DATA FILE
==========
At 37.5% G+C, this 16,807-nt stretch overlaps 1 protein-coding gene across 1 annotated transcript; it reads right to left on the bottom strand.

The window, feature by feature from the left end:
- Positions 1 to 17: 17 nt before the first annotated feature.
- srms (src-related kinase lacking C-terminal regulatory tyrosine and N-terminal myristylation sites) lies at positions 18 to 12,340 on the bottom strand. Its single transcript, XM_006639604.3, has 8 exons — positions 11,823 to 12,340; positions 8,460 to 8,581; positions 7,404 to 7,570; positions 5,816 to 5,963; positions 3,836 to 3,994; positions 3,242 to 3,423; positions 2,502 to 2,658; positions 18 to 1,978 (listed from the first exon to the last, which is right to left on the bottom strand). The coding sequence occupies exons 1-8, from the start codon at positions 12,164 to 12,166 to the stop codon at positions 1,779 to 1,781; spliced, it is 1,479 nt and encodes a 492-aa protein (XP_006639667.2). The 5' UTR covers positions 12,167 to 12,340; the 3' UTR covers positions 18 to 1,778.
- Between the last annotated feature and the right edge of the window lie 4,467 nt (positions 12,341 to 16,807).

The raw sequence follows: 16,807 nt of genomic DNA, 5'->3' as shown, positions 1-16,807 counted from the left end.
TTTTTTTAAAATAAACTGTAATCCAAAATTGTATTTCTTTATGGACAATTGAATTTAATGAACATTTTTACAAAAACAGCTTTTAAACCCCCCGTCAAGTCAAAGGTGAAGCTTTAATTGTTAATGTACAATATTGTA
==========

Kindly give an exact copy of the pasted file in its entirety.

At 37.5% G+C, this 16,807-nt stretch overlaps 1 protein-coding gene across 1 annotated transcript; it reads right to left on the bottom strand.

The window, feature by feature from the left end:
- Positions 1 to 17: 17 nt before the first annotated feature.
- srms (src-related kinase lacking C-terminal regulatory tyrosine and N-terminal myristylation sites) lies at positions 18 to 12,340 on the bottom strand. Its single transcript, XM_006639604.3, has 8 exons — positions 11,823 to 12,340; positions 8,460 to 8,581; positions 7,404 to 7,570; positions 5,816 to 5,963; positions 3,836 to 3,994; positions 3,242 to 3,423; positions 2,502 to 2,658; positions 18 to 1,978 (listed from the first exon to the last, which is right to left on the bottom strand). The coding sequence occupies exons 1-8, from the start codon at positions 12,164 to 12,166 to the stop codon at positions 1,779 to 1,781; spliced, it is 1,479 nt and encodes a 492-aa protein (XP_006639667.2). The 5' UTR covers positions 12,167 to 12,340; the 3' UTR covers positions 18 to 1,778.
- Between the last annotated feature and the right edge of the window lie 4,467 nt (positions 12,341 to 16,807).

The raw sequence follows: 16,807 nt of genomic DNA, 5'->3' as shown, positions 1-16,807 counted from the left end.
TTTTTTTAAAATAAACTGTAATCCAAAATTGTATTTCTTTATGGACAATTGAATTTAATGAACATTTTTACAAAAACAGCTTTTAAACCCCCCGTCAAGTCAAAGGTGAAGCTTTAATTGTTAATGTACAATATTGTA